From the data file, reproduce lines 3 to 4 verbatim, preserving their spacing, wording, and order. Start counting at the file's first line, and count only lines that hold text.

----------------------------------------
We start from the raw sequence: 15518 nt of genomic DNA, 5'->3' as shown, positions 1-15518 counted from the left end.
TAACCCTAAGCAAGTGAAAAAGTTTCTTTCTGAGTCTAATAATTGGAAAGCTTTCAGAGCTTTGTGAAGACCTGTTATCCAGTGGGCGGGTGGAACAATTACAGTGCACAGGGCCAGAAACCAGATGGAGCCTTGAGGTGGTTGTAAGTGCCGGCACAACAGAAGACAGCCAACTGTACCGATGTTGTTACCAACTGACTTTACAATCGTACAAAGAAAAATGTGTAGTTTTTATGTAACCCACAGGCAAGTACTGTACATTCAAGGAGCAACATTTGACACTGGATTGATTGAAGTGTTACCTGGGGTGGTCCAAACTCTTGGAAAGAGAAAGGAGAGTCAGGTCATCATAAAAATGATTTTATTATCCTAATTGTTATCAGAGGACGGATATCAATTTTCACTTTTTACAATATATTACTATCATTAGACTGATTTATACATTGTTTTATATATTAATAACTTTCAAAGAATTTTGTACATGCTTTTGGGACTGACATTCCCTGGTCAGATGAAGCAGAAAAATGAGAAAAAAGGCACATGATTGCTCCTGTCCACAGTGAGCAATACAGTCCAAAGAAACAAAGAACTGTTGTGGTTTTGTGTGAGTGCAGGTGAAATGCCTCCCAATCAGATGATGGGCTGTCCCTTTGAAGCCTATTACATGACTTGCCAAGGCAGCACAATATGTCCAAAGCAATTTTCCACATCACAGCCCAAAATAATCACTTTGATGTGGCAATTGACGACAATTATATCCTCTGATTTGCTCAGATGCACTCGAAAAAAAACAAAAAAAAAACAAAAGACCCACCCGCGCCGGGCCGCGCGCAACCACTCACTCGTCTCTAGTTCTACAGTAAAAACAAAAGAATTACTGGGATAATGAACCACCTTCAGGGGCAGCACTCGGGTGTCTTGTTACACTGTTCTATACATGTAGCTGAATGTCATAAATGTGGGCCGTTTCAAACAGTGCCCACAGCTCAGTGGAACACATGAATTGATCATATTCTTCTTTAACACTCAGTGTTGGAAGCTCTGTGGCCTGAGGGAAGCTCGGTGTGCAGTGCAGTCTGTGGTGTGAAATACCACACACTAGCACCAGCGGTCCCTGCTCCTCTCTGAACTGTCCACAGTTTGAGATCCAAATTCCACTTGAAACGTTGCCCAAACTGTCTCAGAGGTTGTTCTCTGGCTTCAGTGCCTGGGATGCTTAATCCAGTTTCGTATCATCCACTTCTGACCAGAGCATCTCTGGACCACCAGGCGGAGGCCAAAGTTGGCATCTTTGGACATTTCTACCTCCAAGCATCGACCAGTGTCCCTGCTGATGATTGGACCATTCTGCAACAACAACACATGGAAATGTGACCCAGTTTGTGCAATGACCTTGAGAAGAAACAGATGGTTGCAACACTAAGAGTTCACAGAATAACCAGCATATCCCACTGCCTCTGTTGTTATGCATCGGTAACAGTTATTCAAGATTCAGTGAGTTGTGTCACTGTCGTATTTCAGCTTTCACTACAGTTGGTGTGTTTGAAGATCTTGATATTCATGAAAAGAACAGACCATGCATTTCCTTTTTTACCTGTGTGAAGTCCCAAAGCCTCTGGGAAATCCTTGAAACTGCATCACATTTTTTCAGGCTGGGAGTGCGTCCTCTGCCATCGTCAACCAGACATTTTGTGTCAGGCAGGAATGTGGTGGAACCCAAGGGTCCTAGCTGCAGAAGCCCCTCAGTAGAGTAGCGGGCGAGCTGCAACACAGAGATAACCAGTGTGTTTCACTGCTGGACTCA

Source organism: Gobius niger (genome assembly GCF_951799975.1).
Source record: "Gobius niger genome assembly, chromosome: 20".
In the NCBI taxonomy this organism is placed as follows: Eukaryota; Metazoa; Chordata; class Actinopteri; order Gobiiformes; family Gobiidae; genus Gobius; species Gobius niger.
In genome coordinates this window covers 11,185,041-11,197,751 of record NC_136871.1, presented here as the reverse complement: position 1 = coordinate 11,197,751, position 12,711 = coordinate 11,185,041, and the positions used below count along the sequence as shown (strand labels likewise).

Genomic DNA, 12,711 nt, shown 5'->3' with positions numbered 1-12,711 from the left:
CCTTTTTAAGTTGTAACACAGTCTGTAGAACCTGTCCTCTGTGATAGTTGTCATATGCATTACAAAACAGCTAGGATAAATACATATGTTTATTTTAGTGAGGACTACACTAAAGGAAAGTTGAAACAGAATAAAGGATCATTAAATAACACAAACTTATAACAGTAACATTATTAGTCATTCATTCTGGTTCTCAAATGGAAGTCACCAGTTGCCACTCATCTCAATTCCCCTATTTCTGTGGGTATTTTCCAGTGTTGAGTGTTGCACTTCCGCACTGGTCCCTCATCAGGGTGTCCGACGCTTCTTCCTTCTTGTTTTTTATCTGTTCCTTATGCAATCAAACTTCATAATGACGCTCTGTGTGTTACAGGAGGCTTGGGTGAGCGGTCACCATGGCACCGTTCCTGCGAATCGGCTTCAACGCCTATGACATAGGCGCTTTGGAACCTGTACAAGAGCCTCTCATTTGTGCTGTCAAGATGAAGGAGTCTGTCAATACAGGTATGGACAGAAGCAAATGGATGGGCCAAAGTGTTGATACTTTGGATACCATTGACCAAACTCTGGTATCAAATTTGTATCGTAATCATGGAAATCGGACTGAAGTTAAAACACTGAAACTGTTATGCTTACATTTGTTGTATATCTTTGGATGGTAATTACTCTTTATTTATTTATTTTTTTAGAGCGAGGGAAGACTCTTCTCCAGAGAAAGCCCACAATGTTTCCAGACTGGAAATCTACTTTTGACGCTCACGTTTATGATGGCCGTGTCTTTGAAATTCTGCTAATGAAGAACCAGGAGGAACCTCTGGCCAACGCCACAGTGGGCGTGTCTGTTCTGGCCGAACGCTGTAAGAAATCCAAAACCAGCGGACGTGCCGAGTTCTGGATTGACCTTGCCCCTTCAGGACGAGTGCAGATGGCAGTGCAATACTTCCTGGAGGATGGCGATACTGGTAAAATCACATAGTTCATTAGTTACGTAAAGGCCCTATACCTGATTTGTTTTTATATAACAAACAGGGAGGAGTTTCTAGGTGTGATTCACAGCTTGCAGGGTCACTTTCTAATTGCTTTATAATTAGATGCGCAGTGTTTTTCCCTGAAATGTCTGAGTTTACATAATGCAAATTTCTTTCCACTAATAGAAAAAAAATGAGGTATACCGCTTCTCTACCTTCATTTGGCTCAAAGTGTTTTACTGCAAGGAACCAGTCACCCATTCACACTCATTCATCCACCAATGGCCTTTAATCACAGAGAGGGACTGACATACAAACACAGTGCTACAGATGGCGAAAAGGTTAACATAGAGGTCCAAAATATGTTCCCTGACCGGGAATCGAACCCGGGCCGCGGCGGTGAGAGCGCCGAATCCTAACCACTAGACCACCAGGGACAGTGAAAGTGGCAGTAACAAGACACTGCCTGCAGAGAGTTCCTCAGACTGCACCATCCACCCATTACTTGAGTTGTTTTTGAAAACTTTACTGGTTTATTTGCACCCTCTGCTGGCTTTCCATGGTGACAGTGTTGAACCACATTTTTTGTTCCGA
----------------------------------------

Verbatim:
Source organism: Gobius niger (genome assembly GCF_951799975.1).
Source record: "Gobius niger genome assembly, chromosome: 20".